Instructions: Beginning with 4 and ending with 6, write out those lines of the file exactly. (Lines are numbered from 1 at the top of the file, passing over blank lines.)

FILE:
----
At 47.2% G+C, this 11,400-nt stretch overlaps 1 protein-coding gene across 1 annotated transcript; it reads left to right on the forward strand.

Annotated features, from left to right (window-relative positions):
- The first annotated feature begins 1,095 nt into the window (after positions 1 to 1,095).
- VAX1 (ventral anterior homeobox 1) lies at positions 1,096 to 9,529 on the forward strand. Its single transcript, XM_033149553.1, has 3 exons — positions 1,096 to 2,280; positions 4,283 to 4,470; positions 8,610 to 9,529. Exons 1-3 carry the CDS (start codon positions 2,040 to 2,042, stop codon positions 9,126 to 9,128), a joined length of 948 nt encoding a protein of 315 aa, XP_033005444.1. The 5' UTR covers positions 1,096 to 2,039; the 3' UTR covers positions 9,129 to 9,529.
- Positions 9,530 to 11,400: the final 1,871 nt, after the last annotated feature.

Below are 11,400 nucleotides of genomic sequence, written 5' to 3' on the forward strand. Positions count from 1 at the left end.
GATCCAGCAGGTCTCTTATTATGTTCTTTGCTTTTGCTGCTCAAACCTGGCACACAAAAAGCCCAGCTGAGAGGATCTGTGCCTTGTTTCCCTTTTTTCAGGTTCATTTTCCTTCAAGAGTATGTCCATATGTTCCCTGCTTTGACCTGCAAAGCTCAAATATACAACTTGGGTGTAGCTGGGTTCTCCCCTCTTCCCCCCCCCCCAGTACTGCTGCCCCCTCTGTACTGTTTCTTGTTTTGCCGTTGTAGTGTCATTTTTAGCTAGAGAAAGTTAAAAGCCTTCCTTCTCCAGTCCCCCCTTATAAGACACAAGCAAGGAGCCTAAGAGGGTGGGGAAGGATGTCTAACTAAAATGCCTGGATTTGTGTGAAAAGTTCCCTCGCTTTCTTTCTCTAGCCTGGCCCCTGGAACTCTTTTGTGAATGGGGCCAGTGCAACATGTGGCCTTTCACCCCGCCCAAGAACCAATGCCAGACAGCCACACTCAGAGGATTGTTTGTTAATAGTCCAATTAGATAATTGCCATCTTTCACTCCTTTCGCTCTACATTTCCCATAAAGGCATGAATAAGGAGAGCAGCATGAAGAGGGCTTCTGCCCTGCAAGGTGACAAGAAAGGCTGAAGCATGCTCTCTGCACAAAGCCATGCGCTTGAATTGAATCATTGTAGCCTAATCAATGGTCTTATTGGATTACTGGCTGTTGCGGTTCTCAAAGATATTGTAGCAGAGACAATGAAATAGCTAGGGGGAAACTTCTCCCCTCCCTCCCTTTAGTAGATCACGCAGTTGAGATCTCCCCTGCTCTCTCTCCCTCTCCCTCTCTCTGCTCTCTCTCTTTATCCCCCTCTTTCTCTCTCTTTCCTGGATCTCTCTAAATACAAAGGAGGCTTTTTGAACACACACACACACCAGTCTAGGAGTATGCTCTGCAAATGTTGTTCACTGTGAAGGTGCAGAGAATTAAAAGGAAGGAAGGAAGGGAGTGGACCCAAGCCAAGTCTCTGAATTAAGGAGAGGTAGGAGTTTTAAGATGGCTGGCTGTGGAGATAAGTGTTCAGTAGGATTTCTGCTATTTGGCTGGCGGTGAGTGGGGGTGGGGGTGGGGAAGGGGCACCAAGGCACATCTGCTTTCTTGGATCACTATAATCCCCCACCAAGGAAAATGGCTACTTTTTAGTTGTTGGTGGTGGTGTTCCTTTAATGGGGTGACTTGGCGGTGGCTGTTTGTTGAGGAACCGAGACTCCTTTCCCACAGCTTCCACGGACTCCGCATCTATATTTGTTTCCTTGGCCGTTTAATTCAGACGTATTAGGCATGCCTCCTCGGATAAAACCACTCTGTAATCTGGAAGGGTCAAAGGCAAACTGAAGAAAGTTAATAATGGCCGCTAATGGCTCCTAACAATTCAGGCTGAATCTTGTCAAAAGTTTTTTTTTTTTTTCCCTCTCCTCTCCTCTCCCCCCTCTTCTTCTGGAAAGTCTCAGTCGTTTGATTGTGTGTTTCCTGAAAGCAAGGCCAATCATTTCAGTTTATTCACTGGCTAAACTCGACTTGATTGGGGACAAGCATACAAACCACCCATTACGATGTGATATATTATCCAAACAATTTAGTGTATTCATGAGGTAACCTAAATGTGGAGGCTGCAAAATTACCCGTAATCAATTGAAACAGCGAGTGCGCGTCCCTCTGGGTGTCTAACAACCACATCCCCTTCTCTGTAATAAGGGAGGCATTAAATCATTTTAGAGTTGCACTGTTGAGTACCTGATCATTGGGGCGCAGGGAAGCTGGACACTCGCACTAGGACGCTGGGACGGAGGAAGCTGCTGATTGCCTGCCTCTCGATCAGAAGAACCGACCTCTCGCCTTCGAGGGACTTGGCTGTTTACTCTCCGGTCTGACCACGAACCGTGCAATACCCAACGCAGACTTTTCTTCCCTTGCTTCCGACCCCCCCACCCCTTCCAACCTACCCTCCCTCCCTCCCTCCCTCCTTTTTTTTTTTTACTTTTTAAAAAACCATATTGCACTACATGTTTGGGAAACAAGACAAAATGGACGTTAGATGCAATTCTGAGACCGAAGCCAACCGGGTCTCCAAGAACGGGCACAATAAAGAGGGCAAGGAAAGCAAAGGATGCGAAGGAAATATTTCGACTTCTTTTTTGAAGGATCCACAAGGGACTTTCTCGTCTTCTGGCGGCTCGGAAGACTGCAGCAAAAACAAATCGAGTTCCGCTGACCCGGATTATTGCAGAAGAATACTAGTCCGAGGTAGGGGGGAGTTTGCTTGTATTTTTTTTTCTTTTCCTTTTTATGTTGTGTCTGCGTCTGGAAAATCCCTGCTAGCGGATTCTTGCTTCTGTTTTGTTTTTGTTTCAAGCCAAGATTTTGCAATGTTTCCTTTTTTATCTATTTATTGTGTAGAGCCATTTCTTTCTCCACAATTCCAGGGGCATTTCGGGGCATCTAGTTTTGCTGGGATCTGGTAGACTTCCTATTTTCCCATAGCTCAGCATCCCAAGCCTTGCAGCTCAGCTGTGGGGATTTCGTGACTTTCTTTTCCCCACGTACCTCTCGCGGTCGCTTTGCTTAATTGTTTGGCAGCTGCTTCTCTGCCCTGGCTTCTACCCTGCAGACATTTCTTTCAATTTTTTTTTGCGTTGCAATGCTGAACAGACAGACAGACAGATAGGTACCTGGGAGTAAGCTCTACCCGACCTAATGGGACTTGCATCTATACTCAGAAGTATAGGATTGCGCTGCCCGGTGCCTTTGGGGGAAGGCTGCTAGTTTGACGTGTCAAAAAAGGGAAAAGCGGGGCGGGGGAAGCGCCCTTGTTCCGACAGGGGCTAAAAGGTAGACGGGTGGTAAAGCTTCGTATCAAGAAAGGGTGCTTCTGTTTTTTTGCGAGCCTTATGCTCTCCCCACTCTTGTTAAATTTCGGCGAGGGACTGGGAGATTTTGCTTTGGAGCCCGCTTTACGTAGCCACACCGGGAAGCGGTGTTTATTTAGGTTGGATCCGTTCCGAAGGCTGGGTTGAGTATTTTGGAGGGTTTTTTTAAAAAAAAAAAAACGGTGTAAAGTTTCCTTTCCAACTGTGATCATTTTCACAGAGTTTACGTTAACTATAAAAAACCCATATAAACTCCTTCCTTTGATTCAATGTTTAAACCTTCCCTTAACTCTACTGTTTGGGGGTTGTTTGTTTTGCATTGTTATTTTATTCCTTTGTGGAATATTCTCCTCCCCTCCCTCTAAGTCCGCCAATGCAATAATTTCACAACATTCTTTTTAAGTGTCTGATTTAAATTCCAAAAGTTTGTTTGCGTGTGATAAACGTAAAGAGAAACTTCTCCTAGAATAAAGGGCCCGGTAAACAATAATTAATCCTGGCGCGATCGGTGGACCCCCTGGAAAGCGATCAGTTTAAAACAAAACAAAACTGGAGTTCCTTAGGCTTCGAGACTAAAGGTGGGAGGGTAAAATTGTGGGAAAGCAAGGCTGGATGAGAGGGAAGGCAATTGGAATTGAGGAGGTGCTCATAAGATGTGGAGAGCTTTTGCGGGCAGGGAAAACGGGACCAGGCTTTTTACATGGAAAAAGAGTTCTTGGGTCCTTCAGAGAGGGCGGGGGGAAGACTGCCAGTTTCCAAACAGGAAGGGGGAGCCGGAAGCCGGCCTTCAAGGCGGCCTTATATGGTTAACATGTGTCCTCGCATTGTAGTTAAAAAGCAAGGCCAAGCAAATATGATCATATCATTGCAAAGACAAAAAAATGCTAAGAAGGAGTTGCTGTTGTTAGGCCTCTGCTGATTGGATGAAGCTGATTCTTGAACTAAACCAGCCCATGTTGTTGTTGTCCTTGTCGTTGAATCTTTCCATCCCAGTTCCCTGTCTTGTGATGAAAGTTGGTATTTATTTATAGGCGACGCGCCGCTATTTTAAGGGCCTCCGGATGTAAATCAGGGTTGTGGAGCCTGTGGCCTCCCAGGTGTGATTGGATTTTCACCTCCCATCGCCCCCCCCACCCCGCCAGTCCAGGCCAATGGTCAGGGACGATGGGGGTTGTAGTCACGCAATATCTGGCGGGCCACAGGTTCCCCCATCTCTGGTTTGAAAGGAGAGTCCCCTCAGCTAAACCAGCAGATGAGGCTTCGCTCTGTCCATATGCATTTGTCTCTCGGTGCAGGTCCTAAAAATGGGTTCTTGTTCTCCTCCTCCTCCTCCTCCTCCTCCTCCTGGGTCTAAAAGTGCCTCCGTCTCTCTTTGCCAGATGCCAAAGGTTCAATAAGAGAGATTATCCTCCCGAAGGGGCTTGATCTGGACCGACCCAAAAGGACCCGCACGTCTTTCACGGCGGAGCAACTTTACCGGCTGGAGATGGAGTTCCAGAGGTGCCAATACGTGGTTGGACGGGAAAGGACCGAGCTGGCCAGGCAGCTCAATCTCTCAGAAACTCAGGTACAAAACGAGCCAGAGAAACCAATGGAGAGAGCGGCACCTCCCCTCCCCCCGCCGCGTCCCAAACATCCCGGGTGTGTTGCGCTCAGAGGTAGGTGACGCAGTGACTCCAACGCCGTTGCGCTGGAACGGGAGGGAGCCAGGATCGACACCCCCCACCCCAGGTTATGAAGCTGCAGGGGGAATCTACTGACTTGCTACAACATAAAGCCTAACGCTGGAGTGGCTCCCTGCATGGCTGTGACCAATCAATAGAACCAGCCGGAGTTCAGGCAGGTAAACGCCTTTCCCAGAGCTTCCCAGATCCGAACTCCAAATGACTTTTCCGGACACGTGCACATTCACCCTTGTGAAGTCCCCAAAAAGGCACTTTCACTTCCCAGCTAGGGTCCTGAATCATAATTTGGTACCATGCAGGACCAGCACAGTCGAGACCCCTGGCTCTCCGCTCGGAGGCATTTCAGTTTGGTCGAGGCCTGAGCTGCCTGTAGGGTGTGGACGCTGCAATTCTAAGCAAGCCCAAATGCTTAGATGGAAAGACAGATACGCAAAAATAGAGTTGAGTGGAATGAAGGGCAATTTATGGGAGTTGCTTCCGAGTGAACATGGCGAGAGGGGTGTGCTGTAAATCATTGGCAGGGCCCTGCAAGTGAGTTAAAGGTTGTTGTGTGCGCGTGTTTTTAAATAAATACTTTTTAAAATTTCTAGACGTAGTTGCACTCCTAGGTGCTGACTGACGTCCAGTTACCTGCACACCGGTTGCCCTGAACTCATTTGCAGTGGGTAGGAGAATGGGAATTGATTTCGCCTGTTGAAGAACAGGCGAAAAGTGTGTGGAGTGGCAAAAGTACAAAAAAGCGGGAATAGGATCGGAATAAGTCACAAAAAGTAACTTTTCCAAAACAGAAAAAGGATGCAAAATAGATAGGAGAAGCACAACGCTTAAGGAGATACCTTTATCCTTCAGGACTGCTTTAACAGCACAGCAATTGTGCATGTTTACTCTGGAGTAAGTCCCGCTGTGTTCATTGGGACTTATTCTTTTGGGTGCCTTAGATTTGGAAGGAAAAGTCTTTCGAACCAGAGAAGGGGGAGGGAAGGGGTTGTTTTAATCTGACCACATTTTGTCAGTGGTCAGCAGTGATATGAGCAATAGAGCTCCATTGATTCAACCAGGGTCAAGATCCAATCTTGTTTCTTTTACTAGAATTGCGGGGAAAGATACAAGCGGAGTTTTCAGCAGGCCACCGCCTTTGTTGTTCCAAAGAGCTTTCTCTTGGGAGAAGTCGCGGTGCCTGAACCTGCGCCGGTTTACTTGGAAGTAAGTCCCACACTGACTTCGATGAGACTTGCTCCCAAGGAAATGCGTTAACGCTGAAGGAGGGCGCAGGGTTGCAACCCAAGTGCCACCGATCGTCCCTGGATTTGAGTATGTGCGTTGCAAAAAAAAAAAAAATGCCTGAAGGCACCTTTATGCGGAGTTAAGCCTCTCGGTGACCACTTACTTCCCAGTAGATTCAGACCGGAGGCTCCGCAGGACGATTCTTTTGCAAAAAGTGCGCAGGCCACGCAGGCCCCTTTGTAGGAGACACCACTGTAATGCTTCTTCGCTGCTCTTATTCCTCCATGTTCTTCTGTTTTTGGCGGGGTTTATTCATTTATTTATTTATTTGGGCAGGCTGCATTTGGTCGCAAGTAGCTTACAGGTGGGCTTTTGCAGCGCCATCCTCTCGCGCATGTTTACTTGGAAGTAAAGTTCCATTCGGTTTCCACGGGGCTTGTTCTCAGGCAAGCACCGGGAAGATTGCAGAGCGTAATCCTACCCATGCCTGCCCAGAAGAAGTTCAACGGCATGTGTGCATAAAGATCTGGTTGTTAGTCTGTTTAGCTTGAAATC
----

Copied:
- VAX1 (ventral anterior homeobox 1) lies at positions 1,096 to 9,529 on the forward strand. Its single transcript, XM_033149553.1, has 3 exons — positions 1,096 to 2,280; positions 4,283 to 4,470; positions 8,610 to 9,529. Exons 1-3 carry the CDS (start codon positions 2,040 to 2,042, stop codon positions 9,126 to 9,128), a joined length of 948 nt encoding a protein of 315 aa, XP_033005444.1. The 5' UTR covers positions 1,096 to 2,039; the 3' UTR covers positions 9,129 to 9,529.
- Positions 9,530 to 11,400: the final 1,871 nt, after the last annotated feature.

Below are 11,400 nucleotides of genomic sequence, written 5' to 3' on the forward strand. Positions count from 1 at the left end.